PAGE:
And, teachers and administrators must realize that this is their most essential task. I always like to say, “You can learn geometry anywhere.” A teacher doesn’t really care if his or her students “assent” to geometry, if they accept the reality of geometry and create a life around geometry.
Religion teachers, which means every single teacher in an elementary school, are very different. What they are teaching is not just an academic subject, although it certainly is that. They are teaching an entire worldview, a way of living, a vision of the world that is in stark contrast to the way the world presents itself to us through most other media.
But, this is not just limited to religion teachers. Every teacher in a Catholic school should support the Catholic faith and the vision of the world that it reveals. Teachers are meant to be models of a lived faith for students, and also for their families and the extended community.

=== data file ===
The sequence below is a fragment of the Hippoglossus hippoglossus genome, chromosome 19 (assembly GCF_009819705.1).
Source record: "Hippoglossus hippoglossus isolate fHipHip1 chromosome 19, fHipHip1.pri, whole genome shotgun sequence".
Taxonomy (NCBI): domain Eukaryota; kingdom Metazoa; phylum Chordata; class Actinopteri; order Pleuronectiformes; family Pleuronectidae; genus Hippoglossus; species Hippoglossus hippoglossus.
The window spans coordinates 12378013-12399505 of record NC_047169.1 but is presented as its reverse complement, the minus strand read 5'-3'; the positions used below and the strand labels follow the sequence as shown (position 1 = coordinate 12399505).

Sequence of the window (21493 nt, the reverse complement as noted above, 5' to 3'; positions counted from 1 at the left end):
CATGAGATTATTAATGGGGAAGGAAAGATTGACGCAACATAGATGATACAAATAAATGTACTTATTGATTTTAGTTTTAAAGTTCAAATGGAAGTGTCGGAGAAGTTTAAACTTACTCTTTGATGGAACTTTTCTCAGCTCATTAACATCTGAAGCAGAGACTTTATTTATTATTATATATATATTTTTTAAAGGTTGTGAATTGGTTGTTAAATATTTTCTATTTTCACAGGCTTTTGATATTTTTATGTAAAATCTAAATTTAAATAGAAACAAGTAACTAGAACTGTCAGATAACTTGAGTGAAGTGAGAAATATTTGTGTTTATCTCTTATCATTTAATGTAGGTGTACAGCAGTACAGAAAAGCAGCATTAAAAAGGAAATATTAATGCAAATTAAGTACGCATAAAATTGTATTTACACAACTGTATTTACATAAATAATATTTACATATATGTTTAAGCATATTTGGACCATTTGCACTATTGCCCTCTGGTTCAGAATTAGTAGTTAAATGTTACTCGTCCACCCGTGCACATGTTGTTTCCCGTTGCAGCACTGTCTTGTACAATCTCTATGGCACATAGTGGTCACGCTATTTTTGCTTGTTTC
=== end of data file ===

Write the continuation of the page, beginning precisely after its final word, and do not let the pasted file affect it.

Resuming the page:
Only when a school is working in concert, with the reality of the paschal mystery at its center, can it be considered a truly Catholic school.
So why is such an education so important to the life of the Church today?
It is no secret that our nation and our world are becoming increasingly more hostile to people of faith. The concept of tolerance is now barely holding on. We see outright hostility toward people with differing viewpoints, and attempts to encourage lives of virtue often get shouted down.
Into this milieu we send our children, praying that they will be steadfast in their faith and in their devotion. They will need to be able to stand against the tide and be leaders for the common good, and Catholic education should prepare them for this task.